If you want to use your current SSH keys thats fine too however they may have a passphrase on it. You can remove the passphrase using below command

Command: ssh-keygen -p

This command will first ask the ID of the key for which you wish to change the passphrase. Then it will prompt you to add the new passphrase. You can leave it blank.

 

B. Add the private key to the authorized_keys file on the remote server

This step is very simple. Just copy the public key (e.g. id_rsa.pub) contents and paste them on a new line in the authorized_keys file on the remote server

Note: Do not delete any content in this file. Just append the file with the contents of the key starting on a new line.

Step 3: Create a script to simply SCP the files from the origin server to the remove server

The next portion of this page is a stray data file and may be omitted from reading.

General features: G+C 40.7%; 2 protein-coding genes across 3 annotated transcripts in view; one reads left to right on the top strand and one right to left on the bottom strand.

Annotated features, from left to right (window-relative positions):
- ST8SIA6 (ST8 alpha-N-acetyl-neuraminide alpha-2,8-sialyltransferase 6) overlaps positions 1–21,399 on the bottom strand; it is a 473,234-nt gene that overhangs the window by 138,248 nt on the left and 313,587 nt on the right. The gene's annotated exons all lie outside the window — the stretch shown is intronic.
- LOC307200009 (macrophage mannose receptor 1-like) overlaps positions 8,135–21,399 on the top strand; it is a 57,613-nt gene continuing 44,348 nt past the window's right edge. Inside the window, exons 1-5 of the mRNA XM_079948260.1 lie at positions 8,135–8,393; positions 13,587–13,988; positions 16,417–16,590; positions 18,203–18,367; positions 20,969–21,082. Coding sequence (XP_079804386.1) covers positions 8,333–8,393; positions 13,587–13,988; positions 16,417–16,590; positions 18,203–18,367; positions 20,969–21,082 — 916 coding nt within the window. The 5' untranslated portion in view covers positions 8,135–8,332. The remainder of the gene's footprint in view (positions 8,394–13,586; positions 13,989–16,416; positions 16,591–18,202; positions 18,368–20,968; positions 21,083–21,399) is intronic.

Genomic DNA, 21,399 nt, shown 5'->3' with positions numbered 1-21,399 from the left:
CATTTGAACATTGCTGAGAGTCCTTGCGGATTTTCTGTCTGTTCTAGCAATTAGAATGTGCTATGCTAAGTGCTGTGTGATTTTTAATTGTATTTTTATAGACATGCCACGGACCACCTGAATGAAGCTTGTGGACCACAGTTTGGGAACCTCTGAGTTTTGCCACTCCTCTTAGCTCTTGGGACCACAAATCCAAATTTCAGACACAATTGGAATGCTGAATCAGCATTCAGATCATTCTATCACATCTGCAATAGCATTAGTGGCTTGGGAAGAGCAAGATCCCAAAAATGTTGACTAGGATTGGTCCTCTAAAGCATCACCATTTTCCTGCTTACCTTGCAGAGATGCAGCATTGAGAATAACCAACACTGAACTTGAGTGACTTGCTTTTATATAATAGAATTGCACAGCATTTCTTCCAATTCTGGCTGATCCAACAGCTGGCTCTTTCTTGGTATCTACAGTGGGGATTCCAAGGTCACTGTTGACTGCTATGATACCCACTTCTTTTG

Final step is very simple. Here we will just be copying the files from the origin server to the remote server using below command

 

Here the port number is of the remote server where you will be sending the files. If the scp port is non standard or non default only then -P PORT_NUMBER option is necessary

Select records from a table where no corresponding records available in other table

Sometimes there is a need to select records from Table A where there are no corresponding records in Table B

e.g. If you have a products table with productid as primary key and you need to find products which did not get sold in a particular month from the sales table you can use following query

 

MySQL remove duplicate data using DISTINCT

In order to explain how DISTINCT works let us see an example

Let’s say we have table of  books storing Book Title and Author details. It is possible that one author can write several books.